750 words is a place to go every day and write 750 words. That’s it.

It sounds easy, and perhaps pointless, but I’ve found it to be a useful way to write, and a great place for me to keep that writing. I’ve been using it a lot lately. Almost every day, in fact.

On the homepage it says “The idea is that if you can get in the habit of writing three pages a day, that it will help clear your mind and get the ideas flowing for the rest of the day.”

When started in the spring, I initially struggled to get to 750 words of purposeless meandering; I’d leave posts half completed, or skip days. But now, 140 days and more than 113,000 words later, I’ve gotten the hang of it.

The idea is that you write the nonsense stream-of-consciousness stuff to clear out your headcave so you can get stuck into whatever else you need to do, creatively or otherwise. For me, that’s writing the other stuff I need to write, for work and side projects. Getting a bunch of stuff out is a great way to start.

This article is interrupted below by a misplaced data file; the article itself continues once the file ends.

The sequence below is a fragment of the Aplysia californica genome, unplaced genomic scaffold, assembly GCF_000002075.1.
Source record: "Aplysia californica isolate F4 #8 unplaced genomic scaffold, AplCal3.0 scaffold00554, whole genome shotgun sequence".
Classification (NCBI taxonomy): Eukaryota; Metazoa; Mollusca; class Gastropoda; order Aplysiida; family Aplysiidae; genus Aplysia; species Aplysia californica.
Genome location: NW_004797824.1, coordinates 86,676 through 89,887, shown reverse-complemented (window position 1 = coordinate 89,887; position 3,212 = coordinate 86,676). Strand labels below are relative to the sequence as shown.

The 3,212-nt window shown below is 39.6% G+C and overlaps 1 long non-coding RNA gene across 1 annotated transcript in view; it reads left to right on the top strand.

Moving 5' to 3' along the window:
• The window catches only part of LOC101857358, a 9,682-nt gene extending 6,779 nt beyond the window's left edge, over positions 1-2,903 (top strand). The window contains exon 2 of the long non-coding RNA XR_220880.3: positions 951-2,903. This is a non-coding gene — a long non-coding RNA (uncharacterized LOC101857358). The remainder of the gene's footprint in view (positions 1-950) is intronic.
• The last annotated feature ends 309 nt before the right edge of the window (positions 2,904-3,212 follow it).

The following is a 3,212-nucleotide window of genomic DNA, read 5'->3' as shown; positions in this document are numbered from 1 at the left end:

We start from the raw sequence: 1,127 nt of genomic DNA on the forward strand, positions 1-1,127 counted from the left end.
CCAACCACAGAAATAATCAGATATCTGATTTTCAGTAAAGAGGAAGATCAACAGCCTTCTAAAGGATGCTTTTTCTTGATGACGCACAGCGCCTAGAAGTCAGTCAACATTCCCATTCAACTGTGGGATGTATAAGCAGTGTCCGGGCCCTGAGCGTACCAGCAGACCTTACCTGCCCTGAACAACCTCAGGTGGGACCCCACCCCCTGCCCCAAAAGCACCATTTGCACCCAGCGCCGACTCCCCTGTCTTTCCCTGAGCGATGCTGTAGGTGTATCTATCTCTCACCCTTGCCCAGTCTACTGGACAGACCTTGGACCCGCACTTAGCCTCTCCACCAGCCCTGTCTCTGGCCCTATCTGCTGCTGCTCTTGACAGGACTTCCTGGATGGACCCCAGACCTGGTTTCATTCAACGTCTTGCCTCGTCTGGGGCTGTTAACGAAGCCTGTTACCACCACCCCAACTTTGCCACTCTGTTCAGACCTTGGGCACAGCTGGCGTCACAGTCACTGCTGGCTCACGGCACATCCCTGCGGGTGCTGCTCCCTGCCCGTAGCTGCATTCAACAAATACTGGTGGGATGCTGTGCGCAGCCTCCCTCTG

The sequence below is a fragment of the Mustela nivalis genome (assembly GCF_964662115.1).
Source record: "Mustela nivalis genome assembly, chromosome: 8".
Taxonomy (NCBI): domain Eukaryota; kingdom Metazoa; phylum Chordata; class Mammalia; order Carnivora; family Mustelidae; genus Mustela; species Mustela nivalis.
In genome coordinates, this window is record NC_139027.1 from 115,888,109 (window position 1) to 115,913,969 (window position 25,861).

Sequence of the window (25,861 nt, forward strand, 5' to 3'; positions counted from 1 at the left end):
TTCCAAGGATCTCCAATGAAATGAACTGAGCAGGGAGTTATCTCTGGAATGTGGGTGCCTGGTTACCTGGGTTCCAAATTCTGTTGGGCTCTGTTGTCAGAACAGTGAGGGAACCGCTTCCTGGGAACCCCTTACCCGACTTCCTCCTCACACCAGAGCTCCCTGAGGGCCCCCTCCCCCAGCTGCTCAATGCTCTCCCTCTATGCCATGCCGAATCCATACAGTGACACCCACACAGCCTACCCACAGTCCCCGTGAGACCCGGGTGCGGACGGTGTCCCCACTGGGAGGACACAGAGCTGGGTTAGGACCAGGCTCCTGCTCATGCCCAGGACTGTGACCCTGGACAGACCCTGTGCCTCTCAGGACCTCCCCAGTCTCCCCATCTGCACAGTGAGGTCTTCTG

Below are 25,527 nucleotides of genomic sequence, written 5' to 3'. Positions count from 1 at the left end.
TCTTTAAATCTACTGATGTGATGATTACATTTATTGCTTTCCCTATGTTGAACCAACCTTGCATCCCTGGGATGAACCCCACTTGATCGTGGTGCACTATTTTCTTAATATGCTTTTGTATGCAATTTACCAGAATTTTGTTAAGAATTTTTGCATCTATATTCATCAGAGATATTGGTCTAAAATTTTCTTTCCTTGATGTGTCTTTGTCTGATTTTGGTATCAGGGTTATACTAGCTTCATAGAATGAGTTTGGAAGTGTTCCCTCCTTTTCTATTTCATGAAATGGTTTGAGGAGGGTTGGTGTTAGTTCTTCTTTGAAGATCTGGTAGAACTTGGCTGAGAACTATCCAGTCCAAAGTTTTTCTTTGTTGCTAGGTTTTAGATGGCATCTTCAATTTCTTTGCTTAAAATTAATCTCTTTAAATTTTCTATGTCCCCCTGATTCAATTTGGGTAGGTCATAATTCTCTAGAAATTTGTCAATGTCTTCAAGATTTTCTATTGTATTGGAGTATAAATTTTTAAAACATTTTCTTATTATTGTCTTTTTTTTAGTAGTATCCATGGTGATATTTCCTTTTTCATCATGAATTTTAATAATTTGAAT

As Buster Benson, the guy who created and runs the site, says, “This is writing, and it’s online, but it’s not blogging, or Twittering, or Facebook status updating. This is between you and you.” Which is how I use the site – as well as enjoying the little perks such as badges for completing sets of days and the text analysis functions.

But I also use it to get ideas down. I’ve taken to improvising stories during the time, or will start writing with an idea that might one day develop into a sketch or short story or comedy bit. This seems in line with the idea behind the site. But I also use it as a straight-up productivity tool.

I’ve first-drafted emails, feature articles, blogposts (this one, for example), work reports, and all manner of things on the site. So, though much of the stuff I write on 750 words stays in an unformed typo-ridden state, many pieces turn out to be a first draft of some sort.

E.B. White said “the best writing is rewriting”, and he was absolutely correct: a first draft is nothing really, and it is never a final draft. But you can’t start rewriting until you write.

Start with 750 words a day and see where it takes you.